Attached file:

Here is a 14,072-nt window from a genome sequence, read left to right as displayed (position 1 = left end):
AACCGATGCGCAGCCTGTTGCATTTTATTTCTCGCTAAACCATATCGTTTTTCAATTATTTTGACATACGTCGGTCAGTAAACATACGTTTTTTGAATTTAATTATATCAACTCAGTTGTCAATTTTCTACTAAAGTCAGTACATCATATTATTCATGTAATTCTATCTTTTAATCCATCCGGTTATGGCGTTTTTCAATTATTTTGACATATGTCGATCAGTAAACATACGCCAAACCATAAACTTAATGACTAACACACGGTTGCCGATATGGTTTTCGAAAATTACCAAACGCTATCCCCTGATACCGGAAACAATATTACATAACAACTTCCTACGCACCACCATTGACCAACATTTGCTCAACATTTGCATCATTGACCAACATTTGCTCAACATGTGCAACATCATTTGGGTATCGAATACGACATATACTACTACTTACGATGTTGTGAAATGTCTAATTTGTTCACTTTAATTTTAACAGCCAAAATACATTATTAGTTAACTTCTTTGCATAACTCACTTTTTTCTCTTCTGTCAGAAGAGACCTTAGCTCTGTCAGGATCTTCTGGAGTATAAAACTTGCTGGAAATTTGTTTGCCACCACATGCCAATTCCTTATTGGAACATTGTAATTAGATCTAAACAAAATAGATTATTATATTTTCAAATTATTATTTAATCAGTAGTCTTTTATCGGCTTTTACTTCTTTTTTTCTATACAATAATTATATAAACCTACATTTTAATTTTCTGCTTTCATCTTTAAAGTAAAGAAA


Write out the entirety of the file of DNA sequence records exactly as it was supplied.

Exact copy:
Here is a 14,072-nt window from a genome sequence, read left to right as displayed (position 1 = left end):
AACCGATGCGCAGCCTGTTGCATTTTATTTCTCGCTAAACCATATCGTTTTTCAATTATTTTGACATACGTCGGTCAGTAAACATACGTTTTTTGAATTTAATTATATCAACTCAGTTGTCAATTTTCTACTAAAGTCAGTACATCATATTATTCATGTAATTCTATCTTTTAATCCATCCGGTTATGGCGTTTTTCAATTATTTTGACATATGTCGATCAGTAAACATACGCCAAACCATAAACTTAATGACTAACACACGGTTGCCGATATGGTTTTCGAAAATTACCAAACGCTATCCCCTGATACCGGAAACAATATTACATAACAACTTCCTACGCACCACCATTGACCAACATTTGCTCAACATTTGCATCATTGACCAACATTTGCTCAACATGTGCAACATCATTTGGGTATCGAATACGACATATACTACTACTTACGATGTTGTGAAATGTCTAATTTGTTCACTTTAATTTTAACAGCCAAAATACATTATTAGTTAACTTCTTTGCATAACTCACTTTTTTCTCTTCTGTCAGAAGAGACCTTAGCTCTGTCAGGATCTTCTGGAGTATAAAACTTGCTGGAAATTTGTTTGCCACCACATGCCAATTCCTTATTGGAACATTGTAATTAGATCTAAACAAAATAGATTATTATATTTTCAAATTATTATTTAATCAGTAGTCTTTTATCGGCTTTTACTTCTTTTTTTCTATACAATAATTATATAAACCTACATTTTAATTTTCTGCTTTCATCTTTAAAGTAAAGAAA